Let be variables. In this post we develop the Newton formulas relating the symmetric polynomials in the
and the power sums
(For example, when we have 3 variables, and . For convenience of notation we don’t restrict the number of variables; if we are working with variables we could just set . By convention .)
We note that the and are the coefficients of powers of of the following generating functions.
Why do these expansions hold? Each term in the expansion of is a term of the form where the are distinct, since we can only get a factor of from the factor . Since each always comes with a factor of , acts as a “counter” giving the total number of variables. Grouping the terms with we get all combinations of products of of the .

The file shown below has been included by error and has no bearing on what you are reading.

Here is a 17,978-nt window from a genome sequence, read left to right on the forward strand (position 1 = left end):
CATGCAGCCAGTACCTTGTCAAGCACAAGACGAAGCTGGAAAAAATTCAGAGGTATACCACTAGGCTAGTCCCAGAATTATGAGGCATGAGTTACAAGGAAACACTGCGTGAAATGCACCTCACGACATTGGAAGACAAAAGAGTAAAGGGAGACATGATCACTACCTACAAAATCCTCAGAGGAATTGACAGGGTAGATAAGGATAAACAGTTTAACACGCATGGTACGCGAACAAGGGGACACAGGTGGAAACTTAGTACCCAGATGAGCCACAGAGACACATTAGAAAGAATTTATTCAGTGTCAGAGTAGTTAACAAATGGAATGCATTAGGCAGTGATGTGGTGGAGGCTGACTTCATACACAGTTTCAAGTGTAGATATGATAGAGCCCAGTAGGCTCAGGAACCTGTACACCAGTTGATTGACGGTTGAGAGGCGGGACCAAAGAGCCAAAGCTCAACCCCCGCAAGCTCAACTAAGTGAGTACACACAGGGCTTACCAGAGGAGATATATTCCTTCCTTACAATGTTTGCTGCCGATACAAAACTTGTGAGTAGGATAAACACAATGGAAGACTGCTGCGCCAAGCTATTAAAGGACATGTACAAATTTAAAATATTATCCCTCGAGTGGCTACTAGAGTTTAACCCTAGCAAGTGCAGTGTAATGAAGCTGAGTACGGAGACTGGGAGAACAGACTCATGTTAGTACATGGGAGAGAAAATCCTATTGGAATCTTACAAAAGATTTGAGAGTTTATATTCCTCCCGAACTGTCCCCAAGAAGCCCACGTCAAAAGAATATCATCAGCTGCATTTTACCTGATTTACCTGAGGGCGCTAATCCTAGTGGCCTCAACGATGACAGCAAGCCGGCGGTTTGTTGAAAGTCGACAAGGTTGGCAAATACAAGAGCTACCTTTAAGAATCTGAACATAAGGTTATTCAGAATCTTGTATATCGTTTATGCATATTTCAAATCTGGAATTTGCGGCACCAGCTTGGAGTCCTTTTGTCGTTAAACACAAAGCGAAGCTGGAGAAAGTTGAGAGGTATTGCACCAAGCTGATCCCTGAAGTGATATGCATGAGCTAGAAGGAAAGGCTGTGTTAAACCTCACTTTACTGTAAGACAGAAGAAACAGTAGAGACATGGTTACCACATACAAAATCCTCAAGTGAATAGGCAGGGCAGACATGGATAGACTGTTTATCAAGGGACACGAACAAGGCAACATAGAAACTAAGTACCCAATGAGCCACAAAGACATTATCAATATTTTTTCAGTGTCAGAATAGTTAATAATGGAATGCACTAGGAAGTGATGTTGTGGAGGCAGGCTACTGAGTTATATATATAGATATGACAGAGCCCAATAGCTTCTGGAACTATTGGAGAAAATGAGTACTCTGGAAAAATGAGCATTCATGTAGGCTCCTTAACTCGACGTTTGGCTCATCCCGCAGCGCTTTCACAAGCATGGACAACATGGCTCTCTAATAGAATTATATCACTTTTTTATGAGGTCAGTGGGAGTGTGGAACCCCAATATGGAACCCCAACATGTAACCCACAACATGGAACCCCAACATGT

For the argument is simpler: expand in geometric series as shown above to get that the coefficients of are the th powers of the .
We want an identity involving and so we look for an identity involving and . First we turn the into : define
Now take the logs of both sides (thinking of the above as a formal series in ):
Now differentiate both sides.
The right-hand side is just (TA-DA!). Thus we get
Now we match coefficients of on both sides. Note
so the coefficient of is . To get the coefficients of the right-hand side, note that a term containing on the RHS comes from multiplying in and a term in . Thus the coefficients of are
which is the Newton sum formula.